Understanding the Importance of Integrated Treatment for Dual Diagnosis

Psychiatric health and addiction used to be considered separate entities. Today, addiction specialists understand the importance of integrated treatment for dual diagnosis, creating an all-inclusive recovery plan for the client.

Anxiety attacks, depressive episodes, mood swings, and psychotic breaks are all symptoms of underlying psychological issues that may exacerbate an already-existing addiction to food, drugs, alcohol, or sex.

Integrated Treatment for Dual Diagnosis

The importance of integrated treatment for dual diagnosis exists in a treatment plan that simultaneously addresses parallel co-occurring issues, which mutually affect a client’s recovery process. While it may be helpful to attend 12-step meetings on a regular basis and achieve total abstinence from all addictive substances, it is absolutely vital to assess, evaluate, and treat additional mental health issues, which may challenge a client’s commitment to ongoing recovery.

In a startling statistic from 2002, The Office of Applied Studies, a division of the U.S. Department of Health and Human Services, found that only 12% of the 4 million American adults who suffered from a dual diagnosis actually received treatment for both conditions. Fortunately, there are treatment centers that understand the importance of treating dual diagnosis clients properly, to encourage successful recovery from both addiction and suffering from negative mental health setbacks.

By offering parallel treatment for both addiction and a diagnosis, the client can address the symptoms of each disorder successfully, achieving an overall well-balanced lifestyle. Meeting with a specialist who can appropriately diagnose a client who also suffers from mental health challenges is a vital tool in the ongoing recovery process. By addressing and acknowledging the existence of a co-occurring mental health issue, the client is then able to begin a treatment plan that encourages his or her comfort and safety.

Eating disorders, mood disorders, social phobias, and PTSD are among the additional challenges participants in recovery must face as they embark on the courageous journey of recovery. By addressing these additional issues in the hands of a compassionate clinical physician, the success rate of the client increases exponentially. Mental health professionals understand the importance of addressing both challenges to create a complete picture of recovery for the client.

Alternative treatments are available to address the specific symptoms of depression, anxiety, and mood and personality disorders. Singularly, these diagnoses can pose a serious threat to an individual if they go untreated; simultaneously, they can be deadly. The treatment of dual diagnosis patients and both of their diagnoses can dramatically increase the odds of a successful and happy road to mental health and recovery from addiction.

What Is Dual Diagnosis?

When someone you know suffers from both an addiction and a mental health disorder, that condition is known as dual diagnosis. Many times those afflicted with a mental health issue will use drugs and alcohol to treat the symptoms of a mental health condition, whether it is depression, anxiety, or a mood disorder. Conversely, years of drug and alcohol abuse can contribute to the symptoms of a mental health disorder. These are two separate illnesses, which deserve individual treatment plans to create an integrated treatment plan for one person.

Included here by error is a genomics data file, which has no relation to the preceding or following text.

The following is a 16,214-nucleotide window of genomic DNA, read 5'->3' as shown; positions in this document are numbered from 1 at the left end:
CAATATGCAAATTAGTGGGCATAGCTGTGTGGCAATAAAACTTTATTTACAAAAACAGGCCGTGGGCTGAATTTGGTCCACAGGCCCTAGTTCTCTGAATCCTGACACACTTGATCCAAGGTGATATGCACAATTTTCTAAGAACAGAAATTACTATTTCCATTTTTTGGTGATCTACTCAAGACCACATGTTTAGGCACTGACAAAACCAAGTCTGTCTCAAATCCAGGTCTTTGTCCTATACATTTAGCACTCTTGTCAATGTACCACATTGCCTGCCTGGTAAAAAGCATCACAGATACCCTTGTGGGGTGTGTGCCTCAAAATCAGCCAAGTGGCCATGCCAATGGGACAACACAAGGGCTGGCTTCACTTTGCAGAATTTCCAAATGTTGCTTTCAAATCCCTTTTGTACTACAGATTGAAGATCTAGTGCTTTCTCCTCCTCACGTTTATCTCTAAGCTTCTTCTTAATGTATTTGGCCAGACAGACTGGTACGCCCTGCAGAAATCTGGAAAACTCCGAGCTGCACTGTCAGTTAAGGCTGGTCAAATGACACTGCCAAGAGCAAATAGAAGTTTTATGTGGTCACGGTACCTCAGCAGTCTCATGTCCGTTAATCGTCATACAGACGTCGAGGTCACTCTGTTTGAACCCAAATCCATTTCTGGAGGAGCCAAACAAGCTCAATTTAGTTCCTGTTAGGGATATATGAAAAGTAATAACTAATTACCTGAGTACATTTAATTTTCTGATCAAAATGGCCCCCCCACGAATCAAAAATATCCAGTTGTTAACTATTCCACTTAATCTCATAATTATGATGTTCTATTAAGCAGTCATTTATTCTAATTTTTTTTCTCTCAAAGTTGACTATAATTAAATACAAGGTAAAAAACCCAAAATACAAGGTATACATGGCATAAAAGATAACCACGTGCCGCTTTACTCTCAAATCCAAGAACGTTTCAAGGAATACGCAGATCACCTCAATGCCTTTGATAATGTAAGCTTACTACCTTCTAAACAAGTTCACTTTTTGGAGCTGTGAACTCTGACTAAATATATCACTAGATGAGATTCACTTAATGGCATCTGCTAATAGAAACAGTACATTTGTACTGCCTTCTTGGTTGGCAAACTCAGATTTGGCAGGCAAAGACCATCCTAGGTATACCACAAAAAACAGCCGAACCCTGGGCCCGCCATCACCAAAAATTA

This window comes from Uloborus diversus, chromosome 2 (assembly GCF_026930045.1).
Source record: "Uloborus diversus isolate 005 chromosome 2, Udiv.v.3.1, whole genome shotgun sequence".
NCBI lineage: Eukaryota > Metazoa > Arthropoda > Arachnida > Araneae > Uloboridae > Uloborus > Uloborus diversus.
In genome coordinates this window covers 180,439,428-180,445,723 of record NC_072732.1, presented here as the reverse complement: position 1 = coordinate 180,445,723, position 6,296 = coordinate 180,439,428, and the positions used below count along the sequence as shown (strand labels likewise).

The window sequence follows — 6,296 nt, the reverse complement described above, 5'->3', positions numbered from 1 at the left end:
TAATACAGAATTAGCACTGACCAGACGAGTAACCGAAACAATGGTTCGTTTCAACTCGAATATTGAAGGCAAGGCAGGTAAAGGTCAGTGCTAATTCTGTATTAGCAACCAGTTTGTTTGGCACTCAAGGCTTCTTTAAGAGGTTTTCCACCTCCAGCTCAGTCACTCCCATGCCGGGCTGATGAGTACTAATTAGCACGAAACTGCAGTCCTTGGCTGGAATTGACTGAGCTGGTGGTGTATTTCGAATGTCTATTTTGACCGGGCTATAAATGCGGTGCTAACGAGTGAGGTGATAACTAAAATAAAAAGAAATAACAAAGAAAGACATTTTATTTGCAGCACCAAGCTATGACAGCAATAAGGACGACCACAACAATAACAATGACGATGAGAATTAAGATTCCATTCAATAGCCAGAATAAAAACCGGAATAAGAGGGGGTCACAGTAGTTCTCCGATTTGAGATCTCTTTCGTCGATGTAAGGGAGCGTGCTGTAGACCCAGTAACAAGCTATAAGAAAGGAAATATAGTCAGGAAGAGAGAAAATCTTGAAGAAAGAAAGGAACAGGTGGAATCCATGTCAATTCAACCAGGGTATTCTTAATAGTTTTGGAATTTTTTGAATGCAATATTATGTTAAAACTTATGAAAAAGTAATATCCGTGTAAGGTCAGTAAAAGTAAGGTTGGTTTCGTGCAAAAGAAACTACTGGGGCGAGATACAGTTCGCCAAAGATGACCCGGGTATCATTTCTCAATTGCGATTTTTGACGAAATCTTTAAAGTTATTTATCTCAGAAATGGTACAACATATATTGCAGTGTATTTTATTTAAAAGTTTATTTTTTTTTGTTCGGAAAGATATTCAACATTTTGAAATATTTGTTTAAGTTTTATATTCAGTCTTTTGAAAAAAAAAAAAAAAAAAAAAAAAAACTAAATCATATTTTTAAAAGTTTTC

Fortunately, there is help. In today’s field of advanced psychotherapy and substance abuse treatment, the client has a much greater chance of achieving a holistically happy and healthy lifestyle, in the care of experienced health professionals.

Common Dual Diagnosis Conditions

Common co-occurring mental health conditions seen in clients today are: anxiety, depression, bipolar disorder, schizophrenia, personality disorders, and post-traumatic stress disorder. These disorders can be debilitating, preventing addicts and alcoholics from wishing to seek outside help and escalating the effects of a co-occurring mental condition. Such conditions require specialized treatment in addition to recovery from drugs and alcohol.

Behavioral therapy, integrated group therapy, cognitive behavioral therapy, individual therapy, dialectical behavior therapy, and medication therapy are all ways in which wellness practitioners may aid the client on his or her road to recovery. Licensed therapists and treatment specialists are trained to identify the key indicators of each condition in order to treat the complete picture of the individual. Furthermore, if a client is displeased with the side effects of certain medications, a trained psychiatrist is able to identify imbalances and assess which changes should be made to create the ideal conditions for the client.

Dual diagnosis deals with a special kind of client: one who requires additional attention to parts of the mind, body, and spirit afflicted with both addiction and mental health condition symptoms. In creating a safe, protected environment for the client, where he or she can experience the consistency and calm required to address such issues and challenges, recovery is possible.

Detox from all drugs and alcohol and continued attendance of regular group therapy meetings specifically geared to treat addiction, along with individualized therapy and possible medication or alternative therapies, will aid in the long-term recovery of the client. Trained professionals understand that it is absolutely vital to address and treat underlying mental health conditions for a client with dual diagnosis. In the care of expert professionals in the field of recovery, the possibility of a happy, fulfilled life is greater than ever before.